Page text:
• January: Judge George Bakalis convicts Cardamone of harassing a witness -- the mother of one of his alleged victims -- and sentences him to three years in prison for falsely reporting her as a drunken driver.
• March: Second District Appellate Court overturns Cardamone's conviction and orders a new trial. The court says Burke erred in allowing jurors to hear too much evidence of alleged incidents of sexual conduct -- up to 257 -- involving Cardamone that didn't result in charges. The panel also takes issue with, among other factors, Burke's decision to exclude a defense witness who would have testified about false memories.
• September: Illinois Supreme Court declines prosecutors' request to reverse Cardamone's successful appeal in the hopes of sparing his young accusers another emotional trial.
• December: As Cardamone tries to persuade a judge to set him free on bail, he is indicted on perjury charges stemming from his harassment trial. The charges allege Cardamone lied when he testified he didn't know a driver he reported to police was the mother of one of his accusers. The indictment came after Cardamone's wife, from whom he had filed for divorce, told authorities a different story. Cardmone has pleaded not guilty and the case is pending.
• January: As Cardamone is released on $55,000 bail, his mother, Linda Lynch, and her facility's office manager, Andrea Arndt, face charges they altered the coach's schedule to bolster his defense at trial. (Both women have pleaded innocent and are awaiting trial.)
• March: The Illinois Supreme Court upholds Cardamone's harassment conviction, saying he "subtly and indirectly transmitted a message (to a witness) through the police."
• June: Judge Blanche Hill Fawell orders Cardamone fitted with an electronic ankle bracelet to track his whereabouts after he pushes the limits of his bond conditions by taking his two sons to places frequented by children, including a Chuck E. Cheese and the gym where he used to work. Fawell says she's "astounded" Cardamone would consider such outings to be appropriate, but accepts some of the blame for "not making my order clear enough."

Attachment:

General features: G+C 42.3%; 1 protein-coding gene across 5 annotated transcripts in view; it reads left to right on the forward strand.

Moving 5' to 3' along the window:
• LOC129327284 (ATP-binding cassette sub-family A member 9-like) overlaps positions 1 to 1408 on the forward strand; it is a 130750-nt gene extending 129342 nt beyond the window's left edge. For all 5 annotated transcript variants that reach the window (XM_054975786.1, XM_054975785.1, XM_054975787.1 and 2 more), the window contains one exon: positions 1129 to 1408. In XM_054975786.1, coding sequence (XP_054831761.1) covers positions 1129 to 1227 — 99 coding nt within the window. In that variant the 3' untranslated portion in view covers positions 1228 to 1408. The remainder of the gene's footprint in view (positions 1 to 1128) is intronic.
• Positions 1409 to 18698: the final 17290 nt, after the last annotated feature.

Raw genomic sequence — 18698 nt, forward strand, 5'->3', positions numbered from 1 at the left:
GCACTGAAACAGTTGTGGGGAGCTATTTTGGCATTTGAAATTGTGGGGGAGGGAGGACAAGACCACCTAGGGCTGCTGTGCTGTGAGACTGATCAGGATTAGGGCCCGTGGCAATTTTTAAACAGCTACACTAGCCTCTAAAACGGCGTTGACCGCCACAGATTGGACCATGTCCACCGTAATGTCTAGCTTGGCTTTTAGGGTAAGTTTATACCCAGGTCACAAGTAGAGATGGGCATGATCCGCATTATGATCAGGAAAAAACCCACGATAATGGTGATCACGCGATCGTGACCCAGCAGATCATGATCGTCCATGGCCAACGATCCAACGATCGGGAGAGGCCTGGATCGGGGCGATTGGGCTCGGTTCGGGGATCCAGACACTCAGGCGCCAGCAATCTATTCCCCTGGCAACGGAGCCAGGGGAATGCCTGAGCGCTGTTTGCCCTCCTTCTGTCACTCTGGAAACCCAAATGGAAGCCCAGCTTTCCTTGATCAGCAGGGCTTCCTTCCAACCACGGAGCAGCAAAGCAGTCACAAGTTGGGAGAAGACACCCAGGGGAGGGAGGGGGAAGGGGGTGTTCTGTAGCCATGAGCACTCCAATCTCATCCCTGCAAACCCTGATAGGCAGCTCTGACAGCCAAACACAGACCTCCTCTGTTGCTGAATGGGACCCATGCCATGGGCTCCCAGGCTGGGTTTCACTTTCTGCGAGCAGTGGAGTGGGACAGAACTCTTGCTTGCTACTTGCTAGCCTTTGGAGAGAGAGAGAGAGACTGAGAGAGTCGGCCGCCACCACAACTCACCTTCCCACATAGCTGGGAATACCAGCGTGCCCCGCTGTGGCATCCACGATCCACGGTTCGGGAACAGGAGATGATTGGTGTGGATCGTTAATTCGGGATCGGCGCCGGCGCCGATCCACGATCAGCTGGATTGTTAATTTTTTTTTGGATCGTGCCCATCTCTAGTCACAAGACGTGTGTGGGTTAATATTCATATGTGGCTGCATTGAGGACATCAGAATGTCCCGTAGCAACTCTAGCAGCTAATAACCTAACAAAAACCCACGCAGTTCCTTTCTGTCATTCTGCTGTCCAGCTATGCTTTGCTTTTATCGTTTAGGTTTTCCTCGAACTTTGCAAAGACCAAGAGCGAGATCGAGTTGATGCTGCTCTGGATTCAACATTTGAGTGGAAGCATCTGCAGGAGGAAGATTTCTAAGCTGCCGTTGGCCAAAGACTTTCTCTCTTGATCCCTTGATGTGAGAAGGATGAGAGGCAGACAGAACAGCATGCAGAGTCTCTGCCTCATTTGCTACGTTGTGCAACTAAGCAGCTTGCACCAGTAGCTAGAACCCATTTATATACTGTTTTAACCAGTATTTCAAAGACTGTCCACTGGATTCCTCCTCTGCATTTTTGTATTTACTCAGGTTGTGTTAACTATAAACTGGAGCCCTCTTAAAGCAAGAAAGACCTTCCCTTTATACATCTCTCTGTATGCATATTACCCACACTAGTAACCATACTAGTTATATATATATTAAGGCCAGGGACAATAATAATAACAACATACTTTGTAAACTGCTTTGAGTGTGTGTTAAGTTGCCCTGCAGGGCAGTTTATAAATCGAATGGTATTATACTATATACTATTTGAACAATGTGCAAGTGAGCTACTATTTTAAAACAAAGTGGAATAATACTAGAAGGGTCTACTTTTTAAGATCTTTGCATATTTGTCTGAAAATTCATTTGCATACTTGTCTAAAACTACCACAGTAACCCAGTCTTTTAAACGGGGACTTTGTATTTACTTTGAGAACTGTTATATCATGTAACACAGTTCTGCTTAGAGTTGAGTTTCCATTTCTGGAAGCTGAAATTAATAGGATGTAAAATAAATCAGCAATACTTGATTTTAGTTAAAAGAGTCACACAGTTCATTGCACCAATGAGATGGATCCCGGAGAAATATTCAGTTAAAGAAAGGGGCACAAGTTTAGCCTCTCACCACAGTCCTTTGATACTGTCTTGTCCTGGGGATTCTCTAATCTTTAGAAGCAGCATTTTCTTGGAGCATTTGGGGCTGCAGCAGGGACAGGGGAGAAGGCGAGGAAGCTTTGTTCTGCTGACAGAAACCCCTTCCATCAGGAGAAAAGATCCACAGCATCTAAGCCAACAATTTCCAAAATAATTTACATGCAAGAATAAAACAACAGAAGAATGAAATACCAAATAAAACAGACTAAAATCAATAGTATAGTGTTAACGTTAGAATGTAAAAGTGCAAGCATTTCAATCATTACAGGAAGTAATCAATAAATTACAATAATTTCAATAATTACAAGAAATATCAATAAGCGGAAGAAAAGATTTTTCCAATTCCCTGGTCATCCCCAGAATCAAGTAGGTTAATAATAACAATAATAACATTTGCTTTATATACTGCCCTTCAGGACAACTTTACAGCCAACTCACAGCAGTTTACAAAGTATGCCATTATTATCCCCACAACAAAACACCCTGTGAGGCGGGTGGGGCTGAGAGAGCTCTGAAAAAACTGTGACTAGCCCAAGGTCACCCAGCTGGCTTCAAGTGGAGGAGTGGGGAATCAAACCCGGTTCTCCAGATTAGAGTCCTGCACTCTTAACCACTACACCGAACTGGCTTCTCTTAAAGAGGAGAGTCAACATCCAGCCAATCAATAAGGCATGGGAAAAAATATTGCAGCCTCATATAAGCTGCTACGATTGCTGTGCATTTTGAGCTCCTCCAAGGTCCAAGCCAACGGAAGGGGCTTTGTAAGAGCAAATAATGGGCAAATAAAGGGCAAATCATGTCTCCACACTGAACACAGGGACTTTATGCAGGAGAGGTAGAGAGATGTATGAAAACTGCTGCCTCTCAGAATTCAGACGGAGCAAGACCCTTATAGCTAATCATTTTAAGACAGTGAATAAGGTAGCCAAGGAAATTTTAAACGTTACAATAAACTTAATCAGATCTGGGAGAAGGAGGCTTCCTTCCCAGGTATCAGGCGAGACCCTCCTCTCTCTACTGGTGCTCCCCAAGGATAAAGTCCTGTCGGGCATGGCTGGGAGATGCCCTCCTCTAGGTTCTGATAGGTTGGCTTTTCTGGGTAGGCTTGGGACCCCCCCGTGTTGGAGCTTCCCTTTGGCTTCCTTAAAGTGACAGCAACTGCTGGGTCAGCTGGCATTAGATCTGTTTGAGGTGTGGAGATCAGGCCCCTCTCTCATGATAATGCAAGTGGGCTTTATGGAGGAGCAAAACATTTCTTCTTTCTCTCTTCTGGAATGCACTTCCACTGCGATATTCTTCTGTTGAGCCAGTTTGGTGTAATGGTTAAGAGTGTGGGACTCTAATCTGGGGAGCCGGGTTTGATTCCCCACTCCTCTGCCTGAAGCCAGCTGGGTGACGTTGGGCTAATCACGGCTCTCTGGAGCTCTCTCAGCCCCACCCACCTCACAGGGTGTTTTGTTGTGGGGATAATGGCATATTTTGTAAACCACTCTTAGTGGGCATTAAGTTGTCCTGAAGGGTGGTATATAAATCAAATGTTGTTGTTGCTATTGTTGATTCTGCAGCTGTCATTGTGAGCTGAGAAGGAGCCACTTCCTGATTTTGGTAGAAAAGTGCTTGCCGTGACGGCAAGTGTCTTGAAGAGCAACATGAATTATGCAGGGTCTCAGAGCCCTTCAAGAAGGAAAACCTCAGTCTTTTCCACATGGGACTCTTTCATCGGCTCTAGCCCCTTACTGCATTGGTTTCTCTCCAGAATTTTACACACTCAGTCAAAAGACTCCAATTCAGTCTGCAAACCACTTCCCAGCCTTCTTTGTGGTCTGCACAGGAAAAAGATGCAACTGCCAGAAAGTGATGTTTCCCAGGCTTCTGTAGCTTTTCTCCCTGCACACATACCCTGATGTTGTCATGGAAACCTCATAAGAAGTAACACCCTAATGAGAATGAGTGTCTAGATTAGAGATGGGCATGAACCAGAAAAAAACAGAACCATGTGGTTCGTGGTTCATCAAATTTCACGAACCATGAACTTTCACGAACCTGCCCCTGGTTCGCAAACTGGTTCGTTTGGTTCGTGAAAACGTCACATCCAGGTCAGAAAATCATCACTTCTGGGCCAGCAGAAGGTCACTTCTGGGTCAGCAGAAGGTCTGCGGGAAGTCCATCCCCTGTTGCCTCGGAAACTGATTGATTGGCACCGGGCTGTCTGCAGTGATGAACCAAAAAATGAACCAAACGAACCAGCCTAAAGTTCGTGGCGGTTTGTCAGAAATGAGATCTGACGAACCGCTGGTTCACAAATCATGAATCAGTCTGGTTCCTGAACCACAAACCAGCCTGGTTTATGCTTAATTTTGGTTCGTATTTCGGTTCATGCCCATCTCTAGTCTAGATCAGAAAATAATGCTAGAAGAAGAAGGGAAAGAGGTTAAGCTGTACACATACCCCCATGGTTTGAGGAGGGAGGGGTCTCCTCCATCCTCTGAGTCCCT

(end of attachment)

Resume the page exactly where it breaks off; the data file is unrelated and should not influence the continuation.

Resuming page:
• January: A lawsuit brought by 13 gymnasts is settled for $1.5 million. Lynch says the amount is "less than 10 percent of what they originally demanded." The plaintiffs' attorney calls it "vindication."
• February: Prosecutors accuse Cardamone along with his mother, wife and an employee of conspiring to doctor his work schedule in an attempt to persuade a judge to declare a mistrial or vacate the 2005 jury's "not guilty" findings. That strategy is abandoned days later.
• May: Prosecutors bring additional charges against Cardamone based on "new evidence" from the perjury and conspiracy investigations. Cardamone says the state is reacting "maliciously and vindictively" to his repeated refusals to take a plea deal.
• August: Judge Fawell dismisses the latest series of charges, saying they carry an "appearance of vindictiveness" in light of Cardamone's successful appeal. Prosecutors say the decision does not affect a retrial on the remaining counts, tentatively scheduled for April 2012.